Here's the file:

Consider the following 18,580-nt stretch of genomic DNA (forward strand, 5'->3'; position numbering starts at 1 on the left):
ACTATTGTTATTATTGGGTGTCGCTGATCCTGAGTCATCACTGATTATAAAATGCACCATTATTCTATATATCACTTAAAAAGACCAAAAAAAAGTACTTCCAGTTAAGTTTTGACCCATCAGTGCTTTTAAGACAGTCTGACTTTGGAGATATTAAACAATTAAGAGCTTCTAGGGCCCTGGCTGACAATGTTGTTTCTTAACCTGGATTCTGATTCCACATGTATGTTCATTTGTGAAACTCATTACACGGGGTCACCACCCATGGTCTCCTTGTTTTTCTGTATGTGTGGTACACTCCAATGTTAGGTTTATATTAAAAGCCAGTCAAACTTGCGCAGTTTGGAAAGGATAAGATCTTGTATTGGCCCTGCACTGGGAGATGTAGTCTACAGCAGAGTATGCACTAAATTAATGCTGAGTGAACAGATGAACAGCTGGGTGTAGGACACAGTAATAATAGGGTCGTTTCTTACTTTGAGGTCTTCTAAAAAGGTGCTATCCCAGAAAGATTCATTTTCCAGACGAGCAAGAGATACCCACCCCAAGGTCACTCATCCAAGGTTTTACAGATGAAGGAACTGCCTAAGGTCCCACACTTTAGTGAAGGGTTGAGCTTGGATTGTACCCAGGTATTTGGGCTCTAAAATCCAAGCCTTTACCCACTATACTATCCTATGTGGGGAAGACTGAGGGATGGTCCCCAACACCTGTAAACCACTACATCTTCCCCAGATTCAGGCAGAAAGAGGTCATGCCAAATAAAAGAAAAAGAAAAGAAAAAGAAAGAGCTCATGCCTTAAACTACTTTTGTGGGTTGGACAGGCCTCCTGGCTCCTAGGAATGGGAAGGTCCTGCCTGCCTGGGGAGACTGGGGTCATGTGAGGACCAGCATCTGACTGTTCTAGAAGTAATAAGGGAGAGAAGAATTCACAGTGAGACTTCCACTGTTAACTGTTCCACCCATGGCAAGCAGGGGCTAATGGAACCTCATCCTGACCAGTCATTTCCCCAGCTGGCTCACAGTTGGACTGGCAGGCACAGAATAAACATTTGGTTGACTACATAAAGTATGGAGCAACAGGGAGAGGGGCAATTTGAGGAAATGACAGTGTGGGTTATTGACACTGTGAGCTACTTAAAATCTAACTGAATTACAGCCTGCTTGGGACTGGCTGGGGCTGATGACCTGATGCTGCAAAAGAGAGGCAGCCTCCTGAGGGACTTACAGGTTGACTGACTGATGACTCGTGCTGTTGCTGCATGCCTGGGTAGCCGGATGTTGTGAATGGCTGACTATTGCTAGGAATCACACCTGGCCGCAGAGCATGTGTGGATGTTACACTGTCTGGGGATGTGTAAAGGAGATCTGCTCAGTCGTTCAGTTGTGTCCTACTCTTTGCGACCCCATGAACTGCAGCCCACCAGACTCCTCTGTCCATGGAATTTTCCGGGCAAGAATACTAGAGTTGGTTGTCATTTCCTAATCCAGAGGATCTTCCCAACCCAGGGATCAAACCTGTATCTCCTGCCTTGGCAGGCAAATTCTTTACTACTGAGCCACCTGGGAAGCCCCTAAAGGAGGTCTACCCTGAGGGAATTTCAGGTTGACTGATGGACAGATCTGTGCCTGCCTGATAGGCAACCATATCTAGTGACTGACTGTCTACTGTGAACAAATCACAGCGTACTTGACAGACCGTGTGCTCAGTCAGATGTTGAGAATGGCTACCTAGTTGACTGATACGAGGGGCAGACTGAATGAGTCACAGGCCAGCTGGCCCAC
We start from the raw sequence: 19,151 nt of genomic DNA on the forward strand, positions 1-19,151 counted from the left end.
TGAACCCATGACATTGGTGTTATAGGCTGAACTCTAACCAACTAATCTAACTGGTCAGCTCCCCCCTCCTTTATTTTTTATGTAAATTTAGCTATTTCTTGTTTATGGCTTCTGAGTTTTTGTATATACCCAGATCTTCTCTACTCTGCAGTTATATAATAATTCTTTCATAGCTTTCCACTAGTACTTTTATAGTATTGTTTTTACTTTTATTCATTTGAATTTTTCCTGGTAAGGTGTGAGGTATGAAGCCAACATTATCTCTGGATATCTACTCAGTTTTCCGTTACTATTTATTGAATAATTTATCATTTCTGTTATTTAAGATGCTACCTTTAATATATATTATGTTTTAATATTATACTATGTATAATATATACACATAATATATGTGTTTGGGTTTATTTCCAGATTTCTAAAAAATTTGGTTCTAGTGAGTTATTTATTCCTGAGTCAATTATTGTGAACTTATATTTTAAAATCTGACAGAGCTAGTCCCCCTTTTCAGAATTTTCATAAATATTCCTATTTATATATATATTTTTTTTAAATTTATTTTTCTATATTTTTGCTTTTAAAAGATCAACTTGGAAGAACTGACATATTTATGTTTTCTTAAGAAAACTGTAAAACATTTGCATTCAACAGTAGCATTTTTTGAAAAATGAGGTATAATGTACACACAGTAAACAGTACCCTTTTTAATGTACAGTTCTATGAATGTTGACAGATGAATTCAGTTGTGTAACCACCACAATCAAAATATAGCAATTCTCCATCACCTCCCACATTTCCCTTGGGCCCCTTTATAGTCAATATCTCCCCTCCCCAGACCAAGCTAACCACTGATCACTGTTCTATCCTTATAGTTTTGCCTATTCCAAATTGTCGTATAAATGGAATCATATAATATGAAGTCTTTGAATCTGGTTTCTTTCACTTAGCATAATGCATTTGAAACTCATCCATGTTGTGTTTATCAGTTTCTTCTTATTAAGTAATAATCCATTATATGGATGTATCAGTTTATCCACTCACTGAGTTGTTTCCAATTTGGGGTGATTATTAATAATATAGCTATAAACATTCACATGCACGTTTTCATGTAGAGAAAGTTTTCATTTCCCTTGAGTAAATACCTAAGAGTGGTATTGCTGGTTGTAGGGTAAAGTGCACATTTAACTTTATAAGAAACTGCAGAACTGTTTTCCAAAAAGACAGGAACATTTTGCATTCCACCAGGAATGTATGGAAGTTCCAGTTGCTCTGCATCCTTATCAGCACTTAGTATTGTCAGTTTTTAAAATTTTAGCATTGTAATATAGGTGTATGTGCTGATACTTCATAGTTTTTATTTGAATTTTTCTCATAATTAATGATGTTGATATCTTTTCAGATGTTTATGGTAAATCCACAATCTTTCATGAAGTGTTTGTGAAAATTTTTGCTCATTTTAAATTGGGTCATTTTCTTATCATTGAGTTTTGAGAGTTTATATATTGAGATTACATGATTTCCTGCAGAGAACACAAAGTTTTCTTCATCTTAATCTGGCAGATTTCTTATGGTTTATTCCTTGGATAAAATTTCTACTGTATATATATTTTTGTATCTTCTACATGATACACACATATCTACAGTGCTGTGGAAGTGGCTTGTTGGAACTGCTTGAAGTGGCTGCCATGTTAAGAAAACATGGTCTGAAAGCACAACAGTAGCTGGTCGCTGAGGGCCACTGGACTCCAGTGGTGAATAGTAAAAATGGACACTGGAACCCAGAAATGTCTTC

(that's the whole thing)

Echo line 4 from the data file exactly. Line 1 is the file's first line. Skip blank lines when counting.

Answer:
TGAACCCATGACATTGGTGTTATAGGCTGAACTCTAACCAACTAATCTAACTGGTCAGCTCCCCCCTCCTTTATTTTTTATGTAAATTTAGCTATTTCTTGTTTATGGCTTCTGAGTTTTTGTATATACCCAGATCTTCTCTACTCTGCAGTTATATAATAATTCTTTCATAGCTTTCCACTAGTACTTTTATAGTATTGTTTTTACTTTTATTCATTTGAATTTTTCCTGGTAAGGTGTGAGGTATGAAGCCAACATTATCTCTGGATATCTACTCAGTTTTCCGTTACTATTTATTGAATAATTTATCATTTCTGTTATTTAAGATGCTACCTTTAATATATATTATGTTTTAATATTATACTATGTATAATATATACACATAATATATGTGTTTGGGTTTATTTCCAGATTTCTAAAAAATTTGGTTCTAGTGAGTTATTTATTCCTGAGTCAATTATTGTGAACTTATATTTTAAAATCTGACAGAGCTAGTCCCCCTTTTCAGAATTTTCATAAATATTCCTATTTATATATATATTTTTTTTAAATTTATTTTTCTATATTTTTGCTTTTAAAAGATCAACTTGGAAGAACTGACATATTTATGTTTTCTTAAGAAAACTGTAAAACATTTGCATTCAACAGTAGCATTTTTTGAAAAATGAGGTATAATGTACACACAGTAAACAGTACCCTTTTTAATGTACAGTTCTATGAATGTTGACAGATGAATTCAGTTGTGTAACCACCACAATCAAAATATAGCAATTCTCCATCACCTCCCACATTTCCCTTGGGCCCCTTTATAGTCAATATCTCCCCTCCCCAGACCAAGCTAACCACTGATCACTGTTCTATCCTTATAGTTTTGCCTATTCCAAATTGTCGTATAAATGGAATCATATAATATGAAGTCTTTGAATCTGGTTTCTTTCACTTAGCATAATGCATTTGAAACTCATCCATGTTGTGTTTATCAGTTTCTTCTTATTAAGTAATAATCCATTATATGGATGTATCAGTTTATCCACTCACTGAGTTGTTTCCAATTTGGGGTGATTATTAATAATATAGCTATAAACATTCACATGCACGTTTTCATGTAGAGAAAGTTTTCATTTCCCTTGAGTAAATACCTAAGAGTGGTATTGCTGGTTGTAGGGTAAAGTGCACATTTAACTTTATAAGAAACTGCAGAACTGTTTTCCAAAAAGACAGGAACATTTTGCATTCCACCAGGAATGTATGGAAGTTCCAGTTGCTCTGCATCCTTATCAGCACTTAGTATTGTCAGTTTTTAAAATTTTAGCATTGTAATATAGGTGTATGTGCTGATACTTCATAGTTTTTATTTGAATTTTTCTCATAATTAATGATGTTGATATCTTTTCAGATGTTTATGGTAAATCCACAATCTTTCATGAAGTGTTTGTGAAAATTTTTGCTCATTTTAAATTGGGTCATTTTCTTATCATTGAGTTTTGAGAGTTTATATATTGAGATTACATGATTTCCTGCAGAGAACACAAAGTTTTCTTCATCTTAATCTGGCAGATTTCTTATGGTTTATTCCTTGGATAAAATTTCTACTGTATATATATTTTTGTATCTTCTACATGATACACACATATCTACAGTGCTGTGGAAGTGGCTTGTTGGAACTGCTTGAAGTGGCTGCCATGTTAAGAAAACATGGTCTGAAAGCACAACAGTAGCTGGTCGCTGAGGGCCACTGGACTCCAGTGGTGAATAGTAAAAATGGACACTGGAACCCAGAAATGTCTTC